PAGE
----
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Journal of the National Research University Higher School of Economics

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SSN 1995-459X print
E-ISSN 2312-9972 online
ISSN 2500-2597 online English

Editor-in-chief
Leonid Gokhberg

   




Jay Paap 1
  • 1 Paap Associates, 351 Waban Avenue, Waban, MA, US

Mapping the Technological Landscape to Accelerate Innovation

2020. Vol. 14. No. 3. P. 41–54 [issue contents]

The quality of an innovative idea and the likelihood that it will lead to a successful new product or service is directly related to the quality of the information that is used to generate the idea and assess its value. Ideas based on a poor understanding of the underlying need or technologies that might be used to address that need will rarely succeed. An assessment of market attractiveness based on faulty estimates of customer readiness for your innovation and current or potential competitors’ activities and their likely response to your offering is a high-risk effort. To successfully innovate, organizations need to have the best information possible to support their development efforts and up-to-date information on the eternal factors affecting an innovative project’s success so they can decide whether it is worth continuing. Competitive Technical Intelligence (CTI) is a branch of Competitive Intelligence (CI) that provides those developing new technologies, products, and services the information required to make better project selection decisions by ensuring the organization has the best information possible on customer needs, technology options (including using external collaborations to speed development and manage risk), and the competitive environment. CTI continues to provide value throughout the development process by alerting project managers to changes that might affect the attractiveness of a project under development. While CTI shares many tools and approaches with other forms of CI, it has special characteristics that call for a different way of managing the intelligence collection and analysis. Specifically, it is common to supplement the CTI staff’s capabilities in ways not often found in other types of CI by leveraging the interest, knowledge, and skills of their users, the technical staff. Drawing on over half a century of research on technology forecasting and innovation, and several decades of the author’s working with organizations to establish CTI programs, this article outlines where and how CTI can help organizations enhance their innovative efforts.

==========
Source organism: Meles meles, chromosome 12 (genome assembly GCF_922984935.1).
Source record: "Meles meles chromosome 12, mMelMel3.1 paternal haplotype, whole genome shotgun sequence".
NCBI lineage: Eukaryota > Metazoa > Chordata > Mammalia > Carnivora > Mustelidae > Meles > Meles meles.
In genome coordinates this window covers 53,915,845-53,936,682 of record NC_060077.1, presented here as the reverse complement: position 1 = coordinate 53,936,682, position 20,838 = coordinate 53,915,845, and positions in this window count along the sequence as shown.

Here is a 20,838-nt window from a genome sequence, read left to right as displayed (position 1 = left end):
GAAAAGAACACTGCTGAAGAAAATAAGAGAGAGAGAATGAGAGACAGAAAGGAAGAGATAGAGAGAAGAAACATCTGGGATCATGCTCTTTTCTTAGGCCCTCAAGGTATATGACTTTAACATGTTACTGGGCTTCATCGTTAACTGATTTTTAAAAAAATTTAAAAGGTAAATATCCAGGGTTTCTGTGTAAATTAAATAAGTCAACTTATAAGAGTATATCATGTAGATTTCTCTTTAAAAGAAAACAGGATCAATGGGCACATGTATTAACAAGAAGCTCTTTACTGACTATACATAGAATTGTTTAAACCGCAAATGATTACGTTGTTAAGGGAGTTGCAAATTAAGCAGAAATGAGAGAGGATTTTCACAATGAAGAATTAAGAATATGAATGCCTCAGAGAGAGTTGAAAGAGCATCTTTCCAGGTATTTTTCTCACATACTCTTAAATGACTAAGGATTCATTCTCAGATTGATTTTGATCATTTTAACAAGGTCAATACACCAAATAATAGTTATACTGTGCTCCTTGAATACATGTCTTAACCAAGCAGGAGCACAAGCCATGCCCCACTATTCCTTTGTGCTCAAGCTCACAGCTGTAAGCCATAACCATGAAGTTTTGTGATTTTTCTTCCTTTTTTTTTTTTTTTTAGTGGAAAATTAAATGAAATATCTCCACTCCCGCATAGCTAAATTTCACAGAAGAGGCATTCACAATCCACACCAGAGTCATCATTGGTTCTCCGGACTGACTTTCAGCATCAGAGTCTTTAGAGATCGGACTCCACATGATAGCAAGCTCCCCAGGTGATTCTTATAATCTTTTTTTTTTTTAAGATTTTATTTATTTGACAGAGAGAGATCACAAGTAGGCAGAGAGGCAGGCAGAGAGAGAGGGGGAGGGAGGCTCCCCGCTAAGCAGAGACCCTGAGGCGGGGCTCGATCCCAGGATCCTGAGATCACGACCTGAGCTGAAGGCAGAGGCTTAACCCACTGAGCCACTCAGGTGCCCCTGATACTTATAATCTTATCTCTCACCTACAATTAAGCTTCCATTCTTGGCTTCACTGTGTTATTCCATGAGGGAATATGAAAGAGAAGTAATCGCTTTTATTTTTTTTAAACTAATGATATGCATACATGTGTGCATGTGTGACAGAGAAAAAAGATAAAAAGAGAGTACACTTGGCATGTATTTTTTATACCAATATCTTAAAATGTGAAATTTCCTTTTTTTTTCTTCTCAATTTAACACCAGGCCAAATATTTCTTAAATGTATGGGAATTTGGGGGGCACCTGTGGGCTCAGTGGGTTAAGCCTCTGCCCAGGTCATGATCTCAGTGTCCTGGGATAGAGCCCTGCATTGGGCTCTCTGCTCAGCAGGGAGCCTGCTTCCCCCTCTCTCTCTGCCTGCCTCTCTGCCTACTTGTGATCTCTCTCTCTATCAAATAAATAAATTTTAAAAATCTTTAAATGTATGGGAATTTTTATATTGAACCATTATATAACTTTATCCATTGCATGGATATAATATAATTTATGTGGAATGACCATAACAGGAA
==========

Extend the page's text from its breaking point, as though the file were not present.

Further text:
Citation: Paap J. (2020) Mapping the Technological Landscape to Accelerate Innovation. Foresight and STI Governance, vol. 14, no 3, pp. 41–54. DOI: 10.17323/2500-2597.2020.3.41.54
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